Waste energy innovator Sharc moves in at Clyde Gateway

A Canadian company that has developed a method of generating heat from raw sewage has chosen the Clyde Gateway regeneration scheme as the site for its new European headquarters.

Clyde Gateway chief executive Ian Manson, left, with IWS boss Lynn Mueller. Picture: Contributed

Sharc Energy Systems, the European arm of Vancouver-based International Wastewater Systems (IWS), will move a seven-strong team to serviced offices at Red Tree, Bridgeton.

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The move will also see the firm install its technology at Clyde Gateway’s Magenta and Dalmarnock developments, following the recent award of £5 million in funding from the Scottish Government’s Low Carbon Infrastructure Transition Programme. Through heat pump technology, Sharc produces renewable thermal energy for commercial buildings, cutting down on costs and carbon emissions.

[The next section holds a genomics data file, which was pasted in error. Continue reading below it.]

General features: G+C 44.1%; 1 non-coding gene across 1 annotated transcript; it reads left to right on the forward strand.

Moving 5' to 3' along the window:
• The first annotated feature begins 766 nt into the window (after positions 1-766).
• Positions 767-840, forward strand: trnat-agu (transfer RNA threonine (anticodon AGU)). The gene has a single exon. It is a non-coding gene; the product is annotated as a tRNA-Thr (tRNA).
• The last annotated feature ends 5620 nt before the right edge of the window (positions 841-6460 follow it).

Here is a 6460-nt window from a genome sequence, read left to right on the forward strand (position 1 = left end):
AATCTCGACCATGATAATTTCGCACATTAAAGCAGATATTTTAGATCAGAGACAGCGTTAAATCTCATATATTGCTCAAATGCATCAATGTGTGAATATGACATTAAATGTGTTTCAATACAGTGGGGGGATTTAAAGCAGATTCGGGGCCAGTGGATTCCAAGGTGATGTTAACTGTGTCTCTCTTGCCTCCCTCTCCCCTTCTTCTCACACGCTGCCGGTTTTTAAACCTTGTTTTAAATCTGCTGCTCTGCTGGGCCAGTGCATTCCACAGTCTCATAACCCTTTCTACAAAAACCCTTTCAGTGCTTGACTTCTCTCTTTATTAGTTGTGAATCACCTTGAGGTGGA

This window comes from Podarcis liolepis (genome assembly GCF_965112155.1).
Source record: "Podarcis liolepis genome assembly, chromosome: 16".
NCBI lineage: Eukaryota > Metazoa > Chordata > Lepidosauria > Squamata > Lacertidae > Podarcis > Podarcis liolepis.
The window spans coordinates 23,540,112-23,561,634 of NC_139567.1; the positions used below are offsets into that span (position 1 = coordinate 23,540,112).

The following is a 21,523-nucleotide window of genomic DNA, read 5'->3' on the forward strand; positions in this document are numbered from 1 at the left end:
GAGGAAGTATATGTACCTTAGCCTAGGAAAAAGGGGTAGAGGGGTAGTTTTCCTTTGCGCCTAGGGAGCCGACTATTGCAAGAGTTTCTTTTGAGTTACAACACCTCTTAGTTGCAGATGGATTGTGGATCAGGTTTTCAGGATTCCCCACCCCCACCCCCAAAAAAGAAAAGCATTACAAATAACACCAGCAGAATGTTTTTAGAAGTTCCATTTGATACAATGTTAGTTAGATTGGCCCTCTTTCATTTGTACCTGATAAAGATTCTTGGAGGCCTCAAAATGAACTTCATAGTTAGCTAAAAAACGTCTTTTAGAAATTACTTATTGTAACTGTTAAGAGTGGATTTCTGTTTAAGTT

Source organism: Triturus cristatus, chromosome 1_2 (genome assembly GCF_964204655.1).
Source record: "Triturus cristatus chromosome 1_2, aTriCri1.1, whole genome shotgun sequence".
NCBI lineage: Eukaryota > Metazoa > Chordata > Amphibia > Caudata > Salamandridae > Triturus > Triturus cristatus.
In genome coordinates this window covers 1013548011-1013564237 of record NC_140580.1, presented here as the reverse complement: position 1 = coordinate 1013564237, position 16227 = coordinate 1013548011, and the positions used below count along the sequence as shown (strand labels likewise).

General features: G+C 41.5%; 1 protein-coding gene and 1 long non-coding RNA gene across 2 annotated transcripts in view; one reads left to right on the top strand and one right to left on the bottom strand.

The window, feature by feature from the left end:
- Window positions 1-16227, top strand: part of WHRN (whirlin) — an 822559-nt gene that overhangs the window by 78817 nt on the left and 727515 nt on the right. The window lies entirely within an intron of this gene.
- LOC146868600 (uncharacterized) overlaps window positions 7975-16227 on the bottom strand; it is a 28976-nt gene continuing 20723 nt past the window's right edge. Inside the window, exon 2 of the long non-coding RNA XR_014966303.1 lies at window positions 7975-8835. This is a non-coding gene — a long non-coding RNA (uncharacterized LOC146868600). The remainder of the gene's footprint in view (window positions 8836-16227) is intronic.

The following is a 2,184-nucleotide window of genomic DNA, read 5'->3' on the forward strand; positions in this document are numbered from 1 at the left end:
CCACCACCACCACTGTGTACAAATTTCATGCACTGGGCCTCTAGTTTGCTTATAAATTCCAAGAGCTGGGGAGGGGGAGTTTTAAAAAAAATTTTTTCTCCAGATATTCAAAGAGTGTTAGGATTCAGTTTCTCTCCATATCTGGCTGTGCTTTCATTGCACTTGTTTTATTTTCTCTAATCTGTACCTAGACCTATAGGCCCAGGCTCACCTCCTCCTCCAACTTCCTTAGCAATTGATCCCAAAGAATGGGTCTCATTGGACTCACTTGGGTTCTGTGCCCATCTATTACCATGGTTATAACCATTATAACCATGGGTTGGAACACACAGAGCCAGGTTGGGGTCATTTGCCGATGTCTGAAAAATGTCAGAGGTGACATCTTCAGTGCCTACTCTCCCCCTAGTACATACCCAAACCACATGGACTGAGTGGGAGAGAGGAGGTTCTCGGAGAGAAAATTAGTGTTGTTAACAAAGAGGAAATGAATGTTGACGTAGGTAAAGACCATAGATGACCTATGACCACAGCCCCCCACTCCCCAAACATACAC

“We are delighted that IWS has become the latest company to choose Clyde Gateway, in this case as the location for its new European headquarters,” said Clyde Gateway chief executive Ian Manson.

He added: “It is particularly exciting as Sharc Energy Systems will also be carrying out work to install its technology at our Magenta and Dalmarnock developments. Sharc Energy Systems plans to use a significant waste water resource, located right in the heart of our regeneration area, to heat and cool buildings that we are looking to develop, which will have significant benefits for the Clyde Gateway area in terms of energy and cost savings.”

IWS chief operating officer Russ Burton said: “With a potential heating demand of 22 megawatts, the Clyde Gateway development creates an opportunity for Sharc to demonstrate the capacity of our technology to deliver a truly carbon efficient district heat network service.”